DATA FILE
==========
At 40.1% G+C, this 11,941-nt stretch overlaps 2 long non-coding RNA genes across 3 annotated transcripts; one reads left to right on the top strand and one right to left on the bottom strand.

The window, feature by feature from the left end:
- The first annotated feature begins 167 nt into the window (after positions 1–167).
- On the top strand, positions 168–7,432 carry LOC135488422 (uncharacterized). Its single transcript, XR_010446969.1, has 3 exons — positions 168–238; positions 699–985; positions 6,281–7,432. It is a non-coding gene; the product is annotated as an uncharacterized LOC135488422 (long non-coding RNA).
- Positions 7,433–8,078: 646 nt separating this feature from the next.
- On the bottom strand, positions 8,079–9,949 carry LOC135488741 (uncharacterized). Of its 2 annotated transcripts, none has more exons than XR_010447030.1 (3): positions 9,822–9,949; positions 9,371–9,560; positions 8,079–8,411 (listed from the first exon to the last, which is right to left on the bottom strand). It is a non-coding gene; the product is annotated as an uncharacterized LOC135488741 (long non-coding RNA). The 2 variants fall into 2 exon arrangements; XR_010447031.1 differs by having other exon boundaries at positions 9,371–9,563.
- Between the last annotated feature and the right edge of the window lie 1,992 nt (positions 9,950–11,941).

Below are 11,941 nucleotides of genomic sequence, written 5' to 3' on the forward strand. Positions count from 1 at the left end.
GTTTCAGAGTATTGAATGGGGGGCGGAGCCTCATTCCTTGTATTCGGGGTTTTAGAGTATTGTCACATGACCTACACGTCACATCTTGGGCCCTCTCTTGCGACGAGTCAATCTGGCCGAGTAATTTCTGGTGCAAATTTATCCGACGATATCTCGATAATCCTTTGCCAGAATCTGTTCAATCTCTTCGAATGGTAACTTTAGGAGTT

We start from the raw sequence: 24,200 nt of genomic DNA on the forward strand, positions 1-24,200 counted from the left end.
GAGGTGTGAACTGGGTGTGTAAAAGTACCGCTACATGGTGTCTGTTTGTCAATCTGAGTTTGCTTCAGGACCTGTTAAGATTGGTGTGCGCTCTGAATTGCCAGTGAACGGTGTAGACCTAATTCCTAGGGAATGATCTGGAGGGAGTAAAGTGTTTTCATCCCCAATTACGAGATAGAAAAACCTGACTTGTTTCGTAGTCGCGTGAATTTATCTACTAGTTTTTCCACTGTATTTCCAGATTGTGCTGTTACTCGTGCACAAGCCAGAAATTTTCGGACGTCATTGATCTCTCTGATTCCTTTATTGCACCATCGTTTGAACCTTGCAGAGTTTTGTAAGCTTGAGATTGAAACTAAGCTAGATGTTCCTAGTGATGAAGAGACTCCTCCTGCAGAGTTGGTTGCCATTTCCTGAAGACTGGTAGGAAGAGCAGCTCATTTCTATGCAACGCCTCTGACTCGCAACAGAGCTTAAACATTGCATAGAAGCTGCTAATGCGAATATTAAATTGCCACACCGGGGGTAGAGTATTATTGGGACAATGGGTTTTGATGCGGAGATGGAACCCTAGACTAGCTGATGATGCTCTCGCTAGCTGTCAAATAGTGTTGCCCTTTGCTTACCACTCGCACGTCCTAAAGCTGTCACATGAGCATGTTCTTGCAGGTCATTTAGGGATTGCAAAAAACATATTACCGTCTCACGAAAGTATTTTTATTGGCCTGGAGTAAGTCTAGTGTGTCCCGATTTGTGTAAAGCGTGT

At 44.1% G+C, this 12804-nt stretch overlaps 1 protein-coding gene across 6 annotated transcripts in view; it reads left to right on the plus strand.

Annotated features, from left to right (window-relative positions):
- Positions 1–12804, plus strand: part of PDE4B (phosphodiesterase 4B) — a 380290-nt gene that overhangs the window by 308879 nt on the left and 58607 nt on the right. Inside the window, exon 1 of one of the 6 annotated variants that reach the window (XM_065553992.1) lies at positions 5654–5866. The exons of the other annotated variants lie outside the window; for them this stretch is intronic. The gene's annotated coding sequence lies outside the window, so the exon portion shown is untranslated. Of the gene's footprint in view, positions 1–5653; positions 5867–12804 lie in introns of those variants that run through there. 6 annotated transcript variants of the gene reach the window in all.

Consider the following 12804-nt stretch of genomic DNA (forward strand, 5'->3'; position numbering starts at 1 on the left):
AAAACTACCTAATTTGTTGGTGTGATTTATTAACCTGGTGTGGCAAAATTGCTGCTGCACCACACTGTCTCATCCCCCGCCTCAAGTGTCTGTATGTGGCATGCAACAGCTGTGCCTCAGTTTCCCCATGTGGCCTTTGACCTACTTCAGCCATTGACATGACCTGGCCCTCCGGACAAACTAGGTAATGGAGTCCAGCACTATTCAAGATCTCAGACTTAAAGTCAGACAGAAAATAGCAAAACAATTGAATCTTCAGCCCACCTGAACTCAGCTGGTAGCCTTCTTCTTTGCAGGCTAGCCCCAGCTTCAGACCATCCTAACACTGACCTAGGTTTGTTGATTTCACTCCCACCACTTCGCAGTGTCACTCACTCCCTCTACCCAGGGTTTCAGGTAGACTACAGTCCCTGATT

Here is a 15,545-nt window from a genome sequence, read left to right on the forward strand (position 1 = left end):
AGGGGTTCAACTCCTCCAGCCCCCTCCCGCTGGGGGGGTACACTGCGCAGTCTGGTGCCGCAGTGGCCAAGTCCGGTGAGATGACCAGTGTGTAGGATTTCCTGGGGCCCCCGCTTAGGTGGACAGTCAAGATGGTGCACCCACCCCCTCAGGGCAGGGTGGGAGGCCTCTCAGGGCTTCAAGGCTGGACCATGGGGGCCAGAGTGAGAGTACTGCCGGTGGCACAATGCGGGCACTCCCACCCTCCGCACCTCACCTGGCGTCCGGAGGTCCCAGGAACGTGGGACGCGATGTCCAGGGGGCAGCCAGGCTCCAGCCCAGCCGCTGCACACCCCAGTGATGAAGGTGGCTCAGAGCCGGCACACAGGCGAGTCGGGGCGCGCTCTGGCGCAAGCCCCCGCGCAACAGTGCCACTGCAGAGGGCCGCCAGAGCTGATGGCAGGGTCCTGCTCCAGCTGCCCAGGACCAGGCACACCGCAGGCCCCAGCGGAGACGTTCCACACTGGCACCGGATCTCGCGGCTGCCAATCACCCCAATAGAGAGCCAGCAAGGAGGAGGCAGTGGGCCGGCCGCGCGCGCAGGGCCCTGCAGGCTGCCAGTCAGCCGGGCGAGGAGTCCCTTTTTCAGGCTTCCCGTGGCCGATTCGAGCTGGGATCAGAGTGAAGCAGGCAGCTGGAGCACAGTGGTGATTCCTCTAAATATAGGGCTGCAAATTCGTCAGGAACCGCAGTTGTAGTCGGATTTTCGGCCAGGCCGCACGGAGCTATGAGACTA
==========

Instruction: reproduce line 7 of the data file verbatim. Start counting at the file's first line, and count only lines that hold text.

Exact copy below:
- Between the last annotated feature and the right edge of the window lie 1,992 nt (positions 9,950–11,941).